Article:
Amid sector challenges and rising defaults, default-related losses are likely to be higher in retail than in other sectors, especially for creditors that are either unsecured or have junior-lien positions, according to a new report published by S&P Global Ratings on Thursday.
Furthermore, with retailers historically showing a higher tendency to liquidate rather than reorganize after default, a separate report also finds that recovery prospects in a liquidation scenario are often dramatically lower than when a company continues to operate. This is because most retailers are asset light, meaning most creditors are highly dependent on profitability and cash flow as a source of repayment.
The overall credit environment is generally improving amid mostly favorable economic conditions, including modest but steady GDP growth, low unemployment, tame inflation, and healthier household balance sheets. This environment—and more stable oil and gas prices—has contributed to a sharp decline in the speculative-grade default rate, which has dropped from 5.1% at the end of 2016 to 3.8% at the end of June, and now stands below the historical long-term average of 4.3%.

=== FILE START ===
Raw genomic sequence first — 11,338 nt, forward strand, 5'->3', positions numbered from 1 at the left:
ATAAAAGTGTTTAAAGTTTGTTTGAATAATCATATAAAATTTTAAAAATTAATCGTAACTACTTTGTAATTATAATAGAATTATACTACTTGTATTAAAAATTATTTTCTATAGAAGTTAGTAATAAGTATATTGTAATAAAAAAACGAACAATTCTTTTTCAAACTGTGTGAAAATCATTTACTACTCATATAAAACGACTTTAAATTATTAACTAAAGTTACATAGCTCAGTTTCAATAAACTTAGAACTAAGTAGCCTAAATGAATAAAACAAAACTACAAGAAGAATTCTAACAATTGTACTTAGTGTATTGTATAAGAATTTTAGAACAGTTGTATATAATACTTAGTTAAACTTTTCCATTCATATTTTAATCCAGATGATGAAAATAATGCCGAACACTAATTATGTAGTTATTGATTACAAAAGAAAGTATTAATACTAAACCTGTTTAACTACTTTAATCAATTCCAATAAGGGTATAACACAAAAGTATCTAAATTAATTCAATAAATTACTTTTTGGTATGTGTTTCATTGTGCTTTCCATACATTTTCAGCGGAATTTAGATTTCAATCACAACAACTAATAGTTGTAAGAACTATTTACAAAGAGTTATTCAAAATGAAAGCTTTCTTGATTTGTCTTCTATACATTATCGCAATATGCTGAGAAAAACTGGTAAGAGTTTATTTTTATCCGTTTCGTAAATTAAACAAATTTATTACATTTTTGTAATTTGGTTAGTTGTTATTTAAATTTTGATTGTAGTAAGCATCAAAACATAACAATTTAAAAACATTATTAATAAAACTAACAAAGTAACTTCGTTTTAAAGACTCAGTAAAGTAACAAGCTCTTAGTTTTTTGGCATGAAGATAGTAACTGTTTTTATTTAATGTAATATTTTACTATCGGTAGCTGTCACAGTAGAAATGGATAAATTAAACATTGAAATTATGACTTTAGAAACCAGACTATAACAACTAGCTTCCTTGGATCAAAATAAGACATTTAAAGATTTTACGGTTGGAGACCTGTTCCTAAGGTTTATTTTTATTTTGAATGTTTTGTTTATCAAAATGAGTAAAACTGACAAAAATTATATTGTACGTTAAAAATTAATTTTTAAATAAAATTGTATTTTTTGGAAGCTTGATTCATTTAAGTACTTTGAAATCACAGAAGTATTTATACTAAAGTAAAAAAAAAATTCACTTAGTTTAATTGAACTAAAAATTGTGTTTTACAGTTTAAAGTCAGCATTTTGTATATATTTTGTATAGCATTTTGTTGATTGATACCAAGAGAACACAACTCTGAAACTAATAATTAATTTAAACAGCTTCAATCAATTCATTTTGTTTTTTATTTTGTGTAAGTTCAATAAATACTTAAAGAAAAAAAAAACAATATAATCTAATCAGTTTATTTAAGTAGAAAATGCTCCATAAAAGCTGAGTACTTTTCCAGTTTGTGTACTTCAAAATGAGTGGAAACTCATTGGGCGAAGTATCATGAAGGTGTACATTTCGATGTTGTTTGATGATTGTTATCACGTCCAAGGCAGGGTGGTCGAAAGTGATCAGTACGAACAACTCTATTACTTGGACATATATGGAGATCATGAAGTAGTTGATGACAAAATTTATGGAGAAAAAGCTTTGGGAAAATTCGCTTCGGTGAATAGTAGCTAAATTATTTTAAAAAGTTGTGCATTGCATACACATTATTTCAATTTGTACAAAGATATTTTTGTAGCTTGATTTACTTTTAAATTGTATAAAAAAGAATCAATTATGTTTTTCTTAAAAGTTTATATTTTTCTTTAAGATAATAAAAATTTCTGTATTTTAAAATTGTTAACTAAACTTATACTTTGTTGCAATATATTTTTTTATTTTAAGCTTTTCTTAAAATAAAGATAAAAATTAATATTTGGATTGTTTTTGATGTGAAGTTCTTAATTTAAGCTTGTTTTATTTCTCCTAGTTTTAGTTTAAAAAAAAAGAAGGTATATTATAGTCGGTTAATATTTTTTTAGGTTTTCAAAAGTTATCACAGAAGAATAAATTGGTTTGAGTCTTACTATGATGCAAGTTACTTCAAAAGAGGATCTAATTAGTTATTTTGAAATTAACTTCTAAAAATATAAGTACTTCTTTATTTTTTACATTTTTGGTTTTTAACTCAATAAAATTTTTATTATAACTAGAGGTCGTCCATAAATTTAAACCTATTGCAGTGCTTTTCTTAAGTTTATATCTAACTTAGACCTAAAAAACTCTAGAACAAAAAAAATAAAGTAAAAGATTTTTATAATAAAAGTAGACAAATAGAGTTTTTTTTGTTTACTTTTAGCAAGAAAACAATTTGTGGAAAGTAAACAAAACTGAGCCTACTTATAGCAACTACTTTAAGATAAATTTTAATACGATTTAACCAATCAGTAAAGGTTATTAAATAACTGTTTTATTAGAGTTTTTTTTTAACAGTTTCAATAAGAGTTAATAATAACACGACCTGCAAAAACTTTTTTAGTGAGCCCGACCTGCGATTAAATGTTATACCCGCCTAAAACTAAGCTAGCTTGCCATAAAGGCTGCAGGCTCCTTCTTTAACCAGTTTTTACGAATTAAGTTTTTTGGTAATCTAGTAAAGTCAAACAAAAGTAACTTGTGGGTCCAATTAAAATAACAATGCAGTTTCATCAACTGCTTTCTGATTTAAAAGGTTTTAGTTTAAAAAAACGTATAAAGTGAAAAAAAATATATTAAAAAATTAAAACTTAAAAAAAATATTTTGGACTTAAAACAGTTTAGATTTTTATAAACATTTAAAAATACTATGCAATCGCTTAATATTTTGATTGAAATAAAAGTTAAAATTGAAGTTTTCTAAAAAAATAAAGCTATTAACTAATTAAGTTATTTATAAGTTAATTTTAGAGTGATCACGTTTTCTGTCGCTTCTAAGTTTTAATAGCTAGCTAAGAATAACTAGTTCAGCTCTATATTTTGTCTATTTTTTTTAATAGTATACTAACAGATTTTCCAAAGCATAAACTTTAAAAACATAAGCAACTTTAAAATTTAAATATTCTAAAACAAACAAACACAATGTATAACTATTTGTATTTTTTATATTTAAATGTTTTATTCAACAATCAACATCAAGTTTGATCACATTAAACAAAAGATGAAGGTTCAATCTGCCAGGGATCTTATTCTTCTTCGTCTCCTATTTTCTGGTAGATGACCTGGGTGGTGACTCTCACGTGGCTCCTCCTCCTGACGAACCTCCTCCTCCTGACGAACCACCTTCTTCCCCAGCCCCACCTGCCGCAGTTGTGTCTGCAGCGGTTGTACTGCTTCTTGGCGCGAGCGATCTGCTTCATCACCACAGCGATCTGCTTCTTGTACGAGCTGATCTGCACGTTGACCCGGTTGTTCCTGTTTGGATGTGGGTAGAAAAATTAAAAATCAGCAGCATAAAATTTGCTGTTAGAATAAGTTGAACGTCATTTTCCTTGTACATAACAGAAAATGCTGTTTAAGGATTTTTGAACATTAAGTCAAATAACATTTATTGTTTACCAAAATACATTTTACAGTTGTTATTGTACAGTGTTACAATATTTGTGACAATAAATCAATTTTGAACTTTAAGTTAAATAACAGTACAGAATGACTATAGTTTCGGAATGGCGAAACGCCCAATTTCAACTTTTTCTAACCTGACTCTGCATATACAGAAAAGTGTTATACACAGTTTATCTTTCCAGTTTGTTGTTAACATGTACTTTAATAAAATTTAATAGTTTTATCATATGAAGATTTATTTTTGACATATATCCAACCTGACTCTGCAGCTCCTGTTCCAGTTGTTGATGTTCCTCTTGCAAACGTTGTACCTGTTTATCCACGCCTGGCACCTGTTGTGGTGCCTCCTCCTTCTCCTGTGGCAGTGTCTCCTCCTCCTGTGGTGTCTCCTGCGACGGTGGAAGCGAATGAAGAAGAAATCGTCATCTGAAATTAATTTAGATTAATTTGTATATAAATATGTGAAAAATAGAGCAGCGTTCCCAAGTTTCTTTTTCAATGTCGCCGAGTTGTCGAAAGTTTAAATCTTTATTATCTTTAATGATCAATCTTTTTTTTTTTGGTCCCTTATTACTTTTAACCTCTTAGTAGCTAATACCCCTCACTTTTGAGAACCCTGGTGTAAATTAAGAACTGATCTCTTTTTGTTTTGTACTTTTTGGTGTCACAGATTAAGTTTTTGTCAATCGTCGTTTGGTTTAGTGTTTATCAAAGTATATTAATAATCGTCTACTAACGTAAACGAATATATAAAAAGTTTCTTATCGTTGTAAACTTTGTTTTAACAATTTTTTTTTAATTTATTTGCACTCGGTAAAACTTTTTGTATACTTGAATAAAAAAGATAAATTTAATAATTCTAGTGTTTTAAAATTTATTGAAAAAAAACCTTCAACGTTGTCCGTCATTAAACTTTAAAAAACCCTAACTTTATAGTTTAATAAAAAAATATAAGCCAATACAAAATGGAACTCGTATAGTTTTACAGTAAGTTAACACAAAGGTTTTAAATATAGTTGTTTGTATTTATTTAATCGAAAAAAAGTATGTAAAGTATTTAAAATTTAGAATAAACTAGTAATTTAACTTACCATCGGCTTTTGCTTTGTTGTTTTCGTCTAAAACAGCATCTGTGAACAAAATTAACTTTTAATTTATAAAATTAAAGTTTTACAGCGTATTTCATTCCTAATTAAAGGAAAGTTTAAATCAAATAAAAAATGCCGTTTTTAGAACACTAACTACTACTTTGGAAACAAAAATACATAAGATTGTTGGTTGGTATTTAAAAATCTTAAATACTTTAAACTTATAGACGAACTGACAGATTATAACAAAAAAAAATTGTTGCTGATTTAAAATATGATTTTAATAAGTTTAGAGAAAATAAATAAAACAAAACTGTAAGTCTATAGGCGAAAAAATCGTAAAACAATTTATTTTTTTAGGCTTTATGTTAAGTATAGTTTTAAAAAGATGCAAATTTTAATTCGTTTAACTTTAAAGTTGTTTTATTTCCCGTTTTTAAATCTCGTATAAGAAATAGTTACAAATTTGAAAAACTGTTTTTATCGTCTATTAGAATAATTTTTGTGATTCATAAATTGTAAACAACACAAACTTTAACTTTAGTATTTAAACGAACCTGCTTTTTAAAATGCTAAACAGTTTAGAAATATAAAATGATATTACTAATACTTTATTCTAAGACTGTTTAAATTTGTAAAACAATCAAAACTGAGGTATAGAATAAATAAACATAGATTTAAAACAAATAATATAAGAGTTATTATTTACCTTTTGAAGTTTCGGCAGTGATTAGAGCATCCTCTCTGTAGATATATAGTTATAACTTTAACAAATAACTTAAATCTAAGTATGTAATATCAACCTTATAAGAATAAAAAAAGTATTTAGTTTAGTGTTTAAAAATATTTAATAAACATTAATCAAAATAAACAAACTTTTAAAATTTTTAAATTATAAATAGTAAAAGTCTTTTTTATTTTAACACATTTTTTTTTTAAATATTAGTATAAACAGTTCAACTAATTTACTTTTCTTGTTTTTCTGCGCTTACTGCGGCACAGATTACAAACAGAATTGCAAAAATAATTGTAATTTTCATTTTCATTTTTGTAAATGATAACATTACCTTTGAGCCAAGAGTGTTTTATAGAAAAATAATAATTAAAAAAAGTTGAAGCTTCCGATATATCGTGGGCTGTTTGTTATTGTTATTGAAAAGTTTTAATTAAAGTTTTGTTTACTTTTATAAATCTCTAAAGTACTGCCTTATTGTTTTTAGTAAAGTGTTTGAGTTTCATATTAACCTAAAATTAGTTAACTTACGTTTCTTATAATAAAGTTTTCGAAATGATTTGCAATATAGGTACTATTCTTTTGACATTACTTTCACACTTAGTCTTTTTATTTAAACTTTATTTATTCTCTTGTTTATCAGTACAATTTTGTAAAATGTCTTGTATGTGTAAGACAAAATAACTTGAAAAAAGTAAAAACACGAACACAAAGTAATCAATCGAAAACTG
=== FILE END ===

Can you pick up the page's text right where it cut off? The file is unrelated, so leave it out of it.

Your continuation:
In contrast, distress and default levels are rising in the retail sector, with factors such as adapting to online retailing, rising competition, and shifting consumer tastes and spending habits contributing to the struggles.
In terms of trouble ahead, 18% of U.S. retail ratings are in the CCC category or lower, about double the level at the beginning of the year.
Meanwhile, the market is also signaling concern with the distress ratio —the share of speculative grade issues with option-adjusted spreads more than 1,000 bps above Treasuries—rising to 21% for the retail sector, well above that of the oil and gas sector, which has the next-highest distress ratio for a non-financial sector at 14%.
In the post-default scenario, overall recovery prospects for creditors to U.S. retailers are much lower than those for the greater domestic corporate universe, especially for creditors that are either unsecured or have junior-lien positions.
In the event of liquidation, estimated recoveries in the retail sector would be about 50% lower than going-concern recoveries on average. The full reports entitled “U.S. Retail Debt Recoveries Likely To Be Below Average Amid Sector Challenges And Rising Defaults“, and “U.S. Retail Recovery Prospects: Liquidation Could Lead To Worse Recovery Outcomes,” are available at www.globalcreditportal.com and at www.spcapitaliq.com. — Staff reports
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